IN THE UNIVERSES WHERE I DIED
In The Universes Where I Died
“In the Universes Where I Died” was an exploration of mortality staged as an hour long performance. Unlike many durational performances, in which slower ritualistic actions are the norm, I sought to make this piece as kinetic and dynamic as possible.
As an infant I was given a 1% chance of living after my lungs were accidentally filled with breastmilk. If the many worlds’ interpretation of quantum physics was taken as a given, I would not exist in most realities that came into being after July 1986. This performance was designed as an abstract representation of the feelings associated with that. I divided the performance into four fifteen minute sections: MILK, WORK-OUT, HURT ME, and FALLING. Each section was demarcated using a soundtrack dubbed onto a cassette tape.
During MILK I sung songs in Spanish (my first language) and antagonised the audience by making them help me in and out of my clothes. I alternated between drinking beer and spitting milk out of a carton into a large jar while chanting “in with the good out with the bad.” I attempted to hold an inverted bridge yoga pose for three minutes but could only manage one-and-a-half.
During WORK-OUT I changed into running clothes and did fifteen minutes of intense training, including running in circles, doing push-ups and sit-ups until I collapsed. I transitioned into HURT ME by singing a song by the band The Carpenters. I chose to feature their music heavily during the performance as a commentary on Karen Carpenter’s death by anorexia. I spent the rest of the fifteen minutes writing the phrase “hurt me” on cards, putting them in envelopes, sealing the envelopes with a kiss and handing them to the audience. I made twenty of these cards. I then invited several audience members to attempt to hurt me using props I had in a bag.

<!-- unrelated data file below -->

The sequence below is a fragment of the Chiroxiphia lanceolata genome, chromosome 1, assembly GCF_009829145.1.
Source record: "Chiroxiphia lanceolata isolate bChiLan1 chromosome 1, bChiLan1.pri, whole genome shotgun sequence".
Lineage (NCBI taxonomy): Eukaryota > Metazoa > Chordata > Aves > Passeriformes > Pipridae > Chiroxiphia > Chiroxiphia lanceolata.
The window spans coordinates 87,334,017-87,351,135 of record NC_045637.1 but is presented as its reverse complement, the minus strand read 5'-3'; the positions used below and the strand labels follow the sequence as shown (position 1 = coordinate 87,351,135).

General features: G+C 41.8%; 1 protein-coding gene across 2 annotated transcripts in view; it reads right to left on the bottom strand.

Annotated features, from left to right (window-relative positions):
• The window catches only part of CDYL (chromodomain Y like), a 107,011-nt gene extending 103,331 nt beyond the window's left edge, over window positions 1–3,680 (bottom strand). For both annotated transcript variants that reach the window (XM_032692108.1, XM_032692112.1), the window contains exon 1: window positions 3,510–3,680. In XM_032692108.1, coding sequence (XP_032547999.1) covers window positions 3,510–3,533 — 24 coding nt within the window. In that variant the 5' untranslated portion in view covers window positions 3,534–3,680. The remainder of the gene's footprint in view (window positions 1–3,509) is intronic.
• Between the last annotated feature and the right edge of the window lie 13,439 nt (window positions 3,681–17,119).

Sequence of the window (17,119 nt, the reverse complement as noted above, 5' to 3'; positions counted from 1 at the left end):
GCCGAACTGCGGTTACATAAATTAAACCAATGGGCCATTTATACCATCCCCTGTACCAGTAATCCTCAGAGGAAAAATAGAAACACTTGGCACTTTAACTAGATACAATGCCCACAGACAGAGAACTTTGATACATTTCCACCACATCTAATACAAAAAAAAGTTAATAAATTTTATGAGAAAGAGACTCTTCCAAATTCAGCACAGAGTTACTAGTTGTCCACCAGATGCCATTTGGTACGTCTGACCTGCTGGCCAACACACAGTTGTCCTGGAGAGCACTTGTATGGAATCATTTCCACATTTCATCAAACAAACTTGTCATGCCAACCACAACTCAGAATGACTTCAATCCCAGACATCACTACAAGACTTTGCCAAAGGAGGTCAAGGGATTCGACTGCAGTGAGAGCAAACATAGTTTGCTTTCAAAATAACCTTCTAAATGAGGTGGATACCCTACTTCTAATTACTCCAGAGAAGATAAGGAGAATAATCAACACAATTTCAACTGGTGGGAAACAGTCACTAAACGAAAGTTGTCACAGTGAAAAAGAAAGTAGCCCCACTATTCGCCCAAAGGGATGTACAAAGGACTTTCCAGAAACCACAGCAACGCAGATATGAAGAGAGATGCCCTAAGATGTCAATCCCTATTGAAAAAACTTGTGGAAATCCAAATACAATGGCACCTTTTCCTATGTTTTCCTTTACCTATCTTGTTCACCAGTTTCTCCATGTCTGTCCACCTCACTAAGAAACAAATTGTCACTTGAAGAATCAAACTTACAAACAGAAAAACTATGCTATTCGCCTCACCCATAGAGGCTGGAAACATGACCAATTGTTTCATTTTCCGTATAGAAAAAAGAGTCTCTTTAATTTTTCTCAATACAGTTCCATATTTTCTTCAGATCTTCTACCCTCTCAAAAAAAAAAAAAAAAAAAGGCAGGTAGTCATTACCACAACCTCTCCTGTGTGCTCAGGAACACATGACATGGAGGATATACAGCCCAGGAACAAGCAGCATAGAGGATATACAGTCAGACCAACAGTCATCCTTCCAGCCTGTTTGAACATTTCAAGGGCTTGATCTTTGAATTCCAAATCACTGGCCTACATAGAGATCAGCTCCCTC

During FALLING I smeared my face and body with lipstick and then drank the milk I had spit into the jar during the first act. I slowly and painfully consumed a dozen bananas, threw each peel on the ground, and then slipped on every single one. After this painful and nauseating act, I chose an audience member and shared a piece of birthday cake with her, ending the performance on a positive note.